Vincent Le Guennou: The push to close Africa’s infrastructure funding gap

15 February 2024

Significant investments are required to meet Africa’s infrastructure funding gap. Vincent Le Guennou, CEO of Africa50’s new Infrastructure Acceleration Fund, explains how the fund seeks to inspire a multiplier effect on financing across the continent.

When it comes to infrastructure in Africa, bridging the financing gap is a major challenge. The African Development Bank estimates between $130 billion and $170 billion is required for infrastructure development each year, leaving a gap of around $100 billion.

Multiple efforts are taking place to make up this shortfall, but the failure rate of projects is high. Innovative funding methods are therefore called for to meet these crucial infrastructure needs — with, for example, nearly 600 million people in sub-Saharan Africa lacking access to grid electricity.

To help unlock such financing, Pan-African infrastructure investment platform Africa50 launched its Infrastructure Acceleration Fund, or IAF, in 2021. The 12-year private equity fund aims to attract investors to drive transformative impact, create jobs, and accelerate Africa’s green industrial revolution.

Seeking to ultimately raise $500 million in commitments, Africa50 IAF reached its first close this December 2023 after securing $222.5 million and will now start deploying capital. It has gained 16 African institutional investors, including the African Development Bank, plus the International Finance Corporation.

The hope is that the fund will set a precedent, creating a multiplier effect. “Making sure this fund is a success would help more capital to be allocated to infrastructure in Africa,” said Vincent Le Guennou, CEO of the Africa50 IAF. Speaking to Devex, he explained why the new fund is needed and how it will help improve financial flows for infrastructure projects in Africa.

This conversation has been edited for length and clarity.

What are the main needs when it comes to mobilizing funding for infrastructure projects across Africa?

The African Development Bank is telling us that bridging the funding gap would require the mobilization of around $100 billion per annum. Meanwhile, the failure rate for developing infrastructure projects is huge, with management consulting firm McKinsey & Company estimating that only 10% reach financial close. When you have those two elements in mind, you have the beginning of the answer to the question.

What part does Africa50 IAF play in meeting these needs?

We have four key target sectors for investment: power and energy; water and sanitation; transportation and logistics; and digital and social infrastructure. We can be an active minority shareholder, or we can take a majority shareholding. The plan is to have a balanced portfolio between majority and minority investments.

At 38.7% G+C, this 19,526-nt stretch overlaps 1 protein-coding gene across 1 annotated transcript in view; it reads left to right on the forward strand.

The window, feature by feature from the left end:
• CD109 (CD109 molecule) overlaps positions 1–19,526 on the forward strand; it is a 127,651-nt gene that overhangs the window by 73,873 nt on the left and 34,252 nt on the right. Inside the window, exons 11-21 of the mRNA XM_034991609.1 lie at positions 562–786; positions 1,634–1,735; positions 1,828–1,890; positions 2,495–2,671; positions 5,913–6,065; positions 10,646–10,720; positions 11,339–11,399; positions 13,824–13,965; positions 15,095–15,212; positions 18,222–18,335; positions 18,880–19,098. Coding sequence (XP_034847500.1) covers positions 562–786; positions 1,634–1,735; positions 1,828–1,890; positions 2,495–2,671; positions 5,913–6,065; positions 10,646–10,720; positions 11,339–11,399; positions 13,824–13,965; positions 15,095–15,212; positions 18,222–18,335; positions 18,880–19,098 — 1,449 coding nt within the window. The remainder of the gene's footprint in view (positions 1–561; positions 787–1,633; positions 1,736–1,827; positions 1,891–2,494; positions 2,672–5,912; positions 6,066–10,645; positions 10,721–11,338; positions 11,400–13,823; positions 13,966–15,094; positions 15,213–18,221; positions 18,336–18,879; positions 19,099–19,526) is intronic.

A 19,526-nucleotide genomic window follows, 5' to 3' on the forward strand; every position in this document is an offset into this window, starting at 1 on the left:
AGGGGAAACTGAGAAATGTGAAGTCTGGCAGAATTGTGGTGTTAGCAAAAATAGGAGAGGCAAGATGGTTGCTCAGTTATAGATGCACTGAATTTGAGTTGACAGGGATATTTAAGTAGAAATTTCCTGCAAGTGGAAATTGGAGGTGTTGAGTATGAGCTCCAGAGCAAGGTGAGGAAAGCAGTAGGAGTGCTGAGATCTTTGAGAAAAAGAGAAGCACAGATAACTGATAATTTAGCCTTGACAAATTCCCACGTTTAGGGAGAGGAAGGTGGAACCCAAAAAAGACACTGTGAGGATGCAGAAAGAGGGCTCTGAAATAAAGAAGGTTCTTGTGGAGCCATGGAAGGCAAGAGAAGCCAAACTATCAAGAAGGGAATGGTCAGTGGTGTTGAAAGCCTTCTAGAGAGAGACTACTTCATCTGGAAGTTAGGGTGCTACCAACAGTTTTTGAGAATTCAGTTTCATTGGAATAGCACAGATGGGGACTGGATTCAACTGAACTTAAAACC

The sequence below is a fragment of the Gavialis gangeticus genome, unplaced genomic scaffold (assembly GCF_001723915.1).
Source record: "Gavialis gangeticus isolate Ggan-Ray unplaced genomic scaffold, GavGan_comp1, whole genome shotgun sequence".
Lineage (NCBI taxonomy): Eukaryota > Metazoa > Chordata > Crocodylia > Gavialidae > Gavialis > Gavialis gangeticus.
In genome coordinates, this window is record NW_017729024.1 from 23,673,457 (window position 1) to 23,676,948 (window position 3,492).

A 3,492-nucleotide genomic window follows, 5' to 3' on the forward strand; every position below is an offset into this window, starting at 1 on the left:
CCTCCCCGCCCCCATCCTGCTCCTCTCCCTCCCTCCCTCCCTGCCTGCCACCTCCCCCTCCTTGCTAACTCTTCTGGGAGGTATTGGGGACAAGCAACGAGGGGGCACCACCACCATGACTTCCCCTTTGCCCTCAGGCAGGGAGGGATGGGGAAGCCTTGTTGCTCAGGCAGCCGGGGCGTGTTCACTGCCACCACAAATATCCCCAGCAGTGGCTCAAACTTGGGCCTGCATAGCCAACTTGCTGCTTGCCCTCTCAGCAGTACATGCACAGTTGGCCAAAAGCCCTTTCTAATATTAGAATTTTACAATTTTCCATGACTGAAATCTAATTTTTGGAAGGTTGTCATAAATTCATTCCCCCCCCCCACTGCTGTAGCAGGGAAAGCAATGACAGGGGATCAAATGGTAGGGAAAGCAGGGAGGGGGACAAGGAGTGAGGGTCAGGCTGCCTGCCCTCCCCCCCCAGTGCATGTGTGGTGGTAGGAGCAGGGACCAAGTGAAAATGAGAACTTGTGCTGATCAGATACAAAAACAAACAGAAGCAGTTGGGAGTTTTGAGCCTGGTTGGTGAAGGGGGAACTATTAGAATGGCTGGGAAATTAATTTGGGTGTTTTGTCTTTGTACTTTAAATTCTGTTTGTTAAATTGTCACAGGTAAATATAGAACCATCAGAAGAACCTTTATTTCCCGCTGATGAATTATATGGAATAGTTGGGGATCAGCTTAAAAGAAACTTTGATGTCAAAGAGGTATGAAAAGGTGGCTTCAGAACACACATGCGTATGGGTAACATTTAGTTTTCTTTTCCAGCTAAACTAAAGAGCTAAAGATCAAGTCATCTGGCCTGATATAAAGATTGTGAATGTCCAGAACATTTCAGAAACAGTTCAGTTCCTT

We will invest in mature projects and companies rather than doing project development right from the start, which is more a focus of Africa50 - Project Development, one of Africa50’s three strategic pillars. By doing that, we also avoid that risk at the early stage.

An example might be a renewable energy project in East Africa, where sponsors come to us after the feasibility studies have been done and the concession contracts signed, and then want us to come in when they’re finalizing the equity round. Or there might be a telecommunications tower company that’s a proven business, but that’s growing and needs more capital.

What’s the significance of the first close of funding in the Africa50 IAF, securing $222.5 million in commitments?

At $222.5 million raised of the ultimate target of $500 million since the fund’s creation two years ago, we’ve now reached critical mass. We have participation from 16 African investors, including sovereign wealth, pension and social security funds, insurance companies, banks, and development finance institutions. After declaring the first close, we can start deploying capital in projects and have 12 months to reach the final target.

We want to be diversified across the continent and when we reach the $500 million target, the intention is to have 10 to 12 investments each with a target size of $40 million and above. To help further diversify this reach, we also value working with companies with operations in multiple countries.

What’s Africa50 IAF’s mission?

We have what we call a double bottom line: First, projects have to deliver commercial returns for investors. Second, they have to achieve social and economic development, contributing to some of the U.N. Sustainable Development Goals.

Our long-term objective is also to demonstrate that investing in infrastructure in Africa can deliver commensurate returns so that institutional investors on the continent become increasingly comfortable with infrastructure as an asset class and invest more money in it. In this way, we would expect some sort of multiplier effect over time.

According to the African Development Bank, there are an estimated $2.5 trillion of assets under management by pension funds, insurance companies, sovereign wealth funds, and other institutional investors on the continent. The question is: How do you induce those entities to allocate more of their resources to financing infrastructure in Africa? One way is to demonstrate that it’s doable and that you have a track record of delivering commercially attractive returns.

What are the benefits of securing mainly African investors so far?

Of the 17 investors that have committed to the first close of the fund, 16 are African institutional investors — which is unique in my experience. For one thing, we believe it’s going to be easier to also attract non-African institutional investors now as they can see that African investors themselves believe strongly in the continent and infrastructure there.


By Devex Partnerships 

Category: Press Release